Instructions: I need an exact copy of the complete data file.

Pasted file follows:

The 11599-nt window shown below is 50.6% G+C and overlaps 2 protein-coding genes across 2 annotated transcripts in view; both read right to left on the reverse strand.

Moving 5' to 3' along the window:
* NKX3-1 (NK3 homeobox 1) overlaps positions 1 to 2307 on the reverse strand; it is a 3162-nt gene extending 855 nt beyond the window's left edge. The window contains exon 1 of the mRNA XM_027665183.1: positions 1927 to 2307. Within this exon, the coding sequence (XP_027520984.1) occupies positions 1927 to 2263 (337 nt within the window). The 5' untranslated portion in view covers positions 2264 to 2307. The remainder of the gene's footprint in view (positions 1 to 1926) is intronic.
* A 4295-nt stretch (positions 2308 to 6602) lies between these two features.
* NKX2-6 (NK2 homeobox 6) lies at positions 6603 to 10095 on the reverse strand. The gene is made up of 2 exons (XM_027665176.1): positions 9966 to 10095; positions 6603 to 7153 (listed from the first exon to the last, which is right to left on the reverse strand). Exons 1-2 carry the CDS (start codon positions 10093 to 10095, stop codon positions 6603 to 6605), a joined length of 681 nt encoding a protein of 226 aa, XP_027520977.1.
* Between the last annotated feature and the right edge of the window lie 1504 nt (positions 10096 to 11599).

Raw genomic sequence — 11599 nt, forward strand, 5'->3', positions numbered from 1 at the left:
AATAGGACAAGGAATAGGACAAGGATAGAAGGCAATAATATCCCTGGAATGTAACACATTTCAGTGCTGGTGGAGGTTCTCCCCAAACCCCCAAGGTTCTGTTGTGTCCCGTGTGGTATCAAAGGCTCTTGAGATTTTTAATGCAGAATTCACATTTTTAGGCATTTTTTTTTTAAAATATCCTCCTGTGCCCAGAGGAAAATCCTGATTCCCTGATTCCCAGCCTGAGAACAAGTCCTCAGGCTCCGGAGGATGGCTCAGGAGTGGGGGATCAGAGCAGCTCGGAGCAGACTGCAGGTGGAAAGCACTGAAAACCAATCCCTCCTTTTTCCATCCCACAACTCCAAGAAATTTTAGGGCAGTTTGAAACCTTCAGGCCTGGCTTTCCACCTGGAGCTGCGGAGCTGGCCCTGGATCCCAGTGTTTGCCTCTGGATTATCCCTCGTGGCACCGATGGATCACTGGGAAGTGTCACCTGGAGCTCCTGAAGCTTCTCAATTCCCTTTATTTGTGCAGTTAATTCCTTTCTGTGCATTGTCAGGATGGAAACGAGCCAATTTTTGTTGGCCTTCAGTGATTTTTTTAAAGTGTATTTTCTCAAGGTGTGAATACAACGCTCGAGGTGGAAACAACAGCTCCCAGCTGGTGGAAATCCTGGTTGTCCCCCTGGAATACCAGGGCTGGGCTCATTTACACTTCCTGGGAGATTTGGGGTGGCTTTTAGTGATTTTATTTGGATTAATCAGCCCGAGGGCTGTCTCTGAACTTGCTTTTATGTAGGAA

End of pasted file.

The 11599-nt window shown below is 50.6% G+C and overlaps 2 protein-coding genes across 2 annotated transcripts in view; both read right to left on the reverse strand.

Moving 5' to 3' along the window:
* NKX3-1 (NK3 homeobox 1) overlaps positions 1 to 2307 on the reverse strand; it is a 3162-nt gene extending 855 nt beyond the window's left edge. The window contains exon 1 of the mRNA XM_027665183.1: positions 1927 to 2307. Within this exon, the coding sequence (XP_027520984.1) occupies positions 1927 to 2263 (337 nt within the window). The 5' untranslated portion in view covers positions 2264 to 2307. The remainder of the gene's footprint in view (positions 1 to 1926) is intronic.
* A 4295-nt stretch (positions 2308 to 6602) lies between these two features.
* NKX2-6 (NK2 homeobox 6) lies at positions 6603 to 10095 on the reverse strand. The gene is made up of 2 exons (XM_027665176.1): positions 9966 to 10095; positions 6603 to 7153 (listed from the first exon to the last, which is right to left on the reverse strand). Exons 1-2 carry the CDS (start codon positions 10093 to 10095, stop codon positions 6603 to 6605), a joined length of 681 nt encoding a protein of 226 aa, XP_027520977.1.
* Between the last annotated feature and the right edge of the window lie 1504 nt (positions 10096 to 11599).

Raw genomic sequence — 11599 nt, forward strand, 5'->3', positions numbered from 1 at the left:
AATAGGACAAGGAATAGGACAAGGATAGAAGGCAATAATATCCCTGGAATGTAACACATTTCAGTGCTGGTGGAGGTTCTCCCCAAACCCCCAAGGTTCTGTTGTGTCCCGTGTGGTATCAAAGGCTCTTGAGATTTTTAATGCAGAATTCACATTTTTAGGCATTTTTTTTTTAAAATATCCTCCTGTGCCCAGAGGAAAATCCTGATTCCCTGATTCCCAGCCTGAGAACAAGTCCTCAGGCTCCGGAGGATGGCTCAGGAGTGGGGGATCAGAGCAGCTCGGAGCAGACTGCAGGTGGAAAGCACTGAAAACCAATCCCTCCTTTTTCCATCCCACAACTCCAAGAAATTTTAGGGCAGTTTGAAACCTTCAGGCCTGGCTTTCCACCTGGAGCTGCGGAGCTGGCCCTGGATCCCAGTGTTTGCCTCTGGATTATCCCTCGTGGCACCGATGGATCACTGGGAAGTGTCACCTGGAGCTCCTGAAGCTTCTCAATTCCCTTTATTTGTGCAGTTAATTCCTTTCTGTGCATTGTCAGGATGGAAACGAGCCAATTTTTGTTGGCCTTCAGTGATTTTTTTAAAGTGTATTTTCTCAAGGTGTGAATACAACGCTCGAGGTGGAAACAACAGCTCCCAGCTGGTGGAAATCCTGGTTGTCCCCCTGGAATACCAGGGCTGGGCTCATTTACACTTCCTGGGAGATTTGGGGTGGCTTTTAGTGATTTTATTTGGATTAATCAGCCCGAGGGCTGTCTCTGAACTTGCTTTTATGTAGGAA